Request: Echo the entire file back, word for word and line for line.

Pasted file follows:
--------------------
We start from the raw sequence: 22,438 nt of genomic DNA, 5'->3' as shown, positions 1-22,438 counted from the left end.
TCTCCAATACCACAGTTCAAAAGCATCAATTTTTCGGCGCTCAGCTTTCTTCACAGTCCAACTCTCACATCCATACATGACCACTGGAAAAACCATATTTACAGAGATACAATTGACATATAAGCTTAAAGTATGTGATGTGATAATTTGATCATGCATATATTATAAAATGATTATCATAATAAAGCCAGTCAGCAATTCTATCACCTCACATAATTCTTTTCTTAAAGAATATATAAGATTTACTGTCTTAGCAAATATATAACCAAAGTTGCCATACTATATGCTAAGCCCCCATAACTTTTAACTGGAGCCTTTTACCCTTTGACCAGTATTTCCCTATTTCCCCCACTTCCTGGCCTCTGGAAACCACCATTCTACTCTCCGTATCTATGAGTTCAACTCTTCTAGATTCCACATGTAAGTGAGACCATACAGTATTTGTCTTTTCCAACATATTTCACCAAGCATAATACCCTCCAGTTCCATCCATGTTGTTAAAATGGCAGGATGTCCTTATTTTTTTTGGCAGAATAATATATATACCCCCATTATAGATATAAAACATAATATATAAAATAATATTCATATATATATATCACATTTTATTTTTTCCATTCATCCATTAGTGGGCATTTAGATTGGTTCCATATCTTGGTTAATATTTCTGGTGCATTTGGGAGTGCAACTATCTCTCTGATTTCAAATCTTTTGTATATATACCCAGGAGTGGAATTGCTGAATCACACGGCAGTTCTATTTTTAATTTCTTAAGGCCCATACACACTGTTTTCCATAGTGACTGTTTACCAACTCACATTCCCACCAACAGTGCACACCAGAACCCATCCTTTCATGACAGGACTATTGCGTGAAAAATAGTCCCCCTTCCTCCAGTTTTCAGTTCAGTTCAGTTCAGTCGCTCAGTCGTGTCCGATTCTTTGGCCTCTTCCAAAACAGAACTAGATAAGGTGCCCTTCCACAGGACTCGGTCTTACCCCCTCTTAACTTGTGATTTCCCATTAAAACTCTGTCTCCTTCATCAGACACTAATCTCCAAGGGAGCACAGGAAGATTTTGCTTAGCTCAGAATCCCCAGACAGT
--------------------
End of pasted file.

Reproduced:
We start from the raw sequence: 22,438 nt of genomic DNA, 5'->3' as shown, positions 1-22,438 counted from the left end.
TCTCCAATACCACAGTTCAAAAGCATCAATTTTTCGGCGCTCAGCTTTCTTCACAGTCCAACTCTCACATCCATACATGACCACTGGAAAAACCATATTTACAGAGATACAATTGACATATAAGCTTAAAGTATGTGATGTGATAATTTGATCATGCATATATTATAAAATGATTATCATAATAAAGCCAGTCAGCAATTCTATCACCTCACATAATTCTTTTCTTAAAGAATATATAAGATTTACTGTCTTAGCAAATATATAACCAAAGTTGCCATACTATATGCTAAGCCCCCATAACTTTTAACTGGAGCCTTTTACCCTTTGACCAGTATTTCCCTATTTCCCCCACTTCCTGGCCTCTGGAAACCACCATTCTACTCTCCGTATCTATGAGTTCAACTCTTCTAGATTCCACATGTAAGTGAGACCATACAGTATTTGTCTTTTCCAACATATTTCACCAAGCATAATACCCTCCAGTTCCATCCATGTTGTTAAAATGGCAGGATGTCCTTATTTTTTTTGGCAGAATAATATATATACCCCCATTATAGATATAAAACATAATATATAAAATAATATTCATATATATATATCACATTTTATTTTTTCCATTCATCCATTAGTGGGCATTTAGATTGGTTCCATATCTTGGTTAATATTTCTGGTGCATTTGGGAGTGCAACTATCTCTCTGATTTCAAATCTTTTGTATATATACCCAGGAGTGGAATTGCTGAATCACACGGCAGTTCTATTTTTAATTTCTTAAGGCCCATACACACTGTTTTCCATAGTGACTGTTTACCAACTCACATTCCCACCAACAGTGCACACCAGAACCCATCCTTTCATGACAGGACTATTGCGTGAAAAATAGTCCCCCTTCCTCCAGTTTTCAGTTCAGTTCAGTTCAGTCGCTCAGTCGTGTCCGATTCTTTGGCCTCTTCCAAAACAGAACTAGATAAGGTGCCCTTCCACAGGACTCGGTCTTACCCCCTCTTAACTTGTGATTTCCCATTAAAACTCTGTCTCCTTCATCAGACACTAATCTCCAAGGGAGCACAGGAAGATTTTGCTTAGCTCAGAATCCCCAGACAGT